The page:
“They sat like people asleep with their eyes open, staring, but seeing nothing.” A Tea Party rally? No, no: A clutch of zombies, the stars of Penzler’s (The Vampire Archives, 2009, etc.) latest mega-anthology.
Zombies are the latest big thing, of course, at least in filmdom. But whereas the zombies of the movies now move quickly, eat all body parts indiscriminately and explode very nicely, the zombies of literature (pulp, mostly) are a slower and ever so slightly more stately bunch of ghouls. Consider Penzler’s starting point, a story from 1929 called “Dead Men Working in the Cane Fields,” in which you’d have to look very hard to see that those unseeing, eyes-wide-open folks were truly the walking undead and not, in fact, merely suffering from a bad hangover after one too many mojitos. Many of Penzler’s selections are variations on a very limited theme: A traveler to some torrid country down Caribbean way finds, to his or her horror, that the locals are creepy-crawly types, “grayed to the hue of putrescent bone,” as writes one Arthur Leo Zagat—whether a forerunner of the restaurant guides, alas, we do not know, though the author of that starting-point tale did, Penzler delights in telling us, indulge in cannibalism. Some of Penzler’s choices are arguable: Sure, Guy De Maupassant’s story “Was It a Dream?” sports a mention of a poor schmo walking “with extended arms, knocking against the tombs,” but it’s a stretch, probably, to include it in the canon of zombie lit. Inarguably zombielicious, though, are Karen Haber’s latter-day tale “Red Angels,” with its sly good humor (“The best artist in Haiti is some sort of undead thing that just drools and paints”), Harlan Ellison and Robert Silverberg’s very strange short story “The Song the Zombie Sang,” and H.P. Lovecraft’s spooky (natch) confection “Herbert West—Reanimator.” On the down side, Penzler does not satisfactorily explain his criteria for inclusion, and there are a couple of iffy picks, including the endless “Z is for Zombie”; his introduction is glancing, and some fine recent tales (notably Max Brooks’ World War Z) go unnoticed.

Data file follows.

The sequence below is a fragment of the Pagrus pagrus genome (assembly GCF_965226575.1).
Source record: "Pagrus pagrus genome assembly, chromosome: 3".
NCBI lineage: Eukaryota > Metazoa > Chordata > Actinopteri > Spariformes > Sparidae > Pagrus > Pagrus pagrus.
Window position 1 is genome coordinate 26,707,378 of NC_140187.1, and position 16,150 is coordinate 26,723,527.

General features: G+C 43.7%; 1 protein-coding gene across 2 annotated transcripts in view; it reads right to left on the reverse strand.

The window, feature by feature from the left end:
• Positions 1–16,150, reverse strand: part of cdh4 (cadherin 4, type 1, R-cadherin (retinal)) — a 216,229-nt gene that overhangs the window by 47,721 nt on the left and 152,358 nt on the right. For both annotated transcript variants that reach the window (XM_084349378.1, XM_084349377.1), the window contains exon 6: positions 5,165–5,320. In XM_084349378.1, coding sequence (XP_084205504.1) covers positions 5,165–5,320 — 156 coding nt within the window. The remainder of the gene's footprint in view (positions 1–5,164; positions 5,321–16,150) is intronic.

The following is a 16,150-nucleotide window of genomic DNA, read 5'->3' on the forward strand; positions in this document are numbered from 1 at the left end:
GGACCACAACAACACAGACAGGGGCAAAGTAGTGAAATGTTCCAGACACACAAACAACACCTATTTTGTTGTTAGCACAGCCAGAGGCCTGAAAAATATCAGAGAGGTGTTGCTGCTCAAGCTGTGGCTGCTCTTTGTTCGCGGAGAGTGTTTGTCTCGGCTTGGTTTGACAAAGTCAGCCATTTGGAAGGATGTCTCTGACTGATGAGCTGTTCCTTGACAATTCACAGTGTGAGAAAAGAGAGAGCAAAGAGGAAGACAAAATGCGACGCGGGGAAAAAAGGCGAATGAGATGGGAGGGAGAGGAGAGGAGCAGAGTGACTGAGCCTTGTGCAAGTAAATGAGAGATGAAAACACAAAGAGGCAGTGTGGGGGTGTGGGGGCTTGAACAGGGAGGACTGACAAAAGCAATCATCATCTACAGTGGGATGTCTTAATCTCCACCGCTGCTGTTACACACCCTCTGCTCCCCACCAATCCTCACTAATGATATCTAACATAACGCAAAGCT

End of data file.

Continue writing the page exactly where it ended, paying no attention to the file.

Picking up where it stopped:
One wishes for a slightly—ahem—tastier and less flabby gathering. But if zombies are your cup of meat, this is just the thing.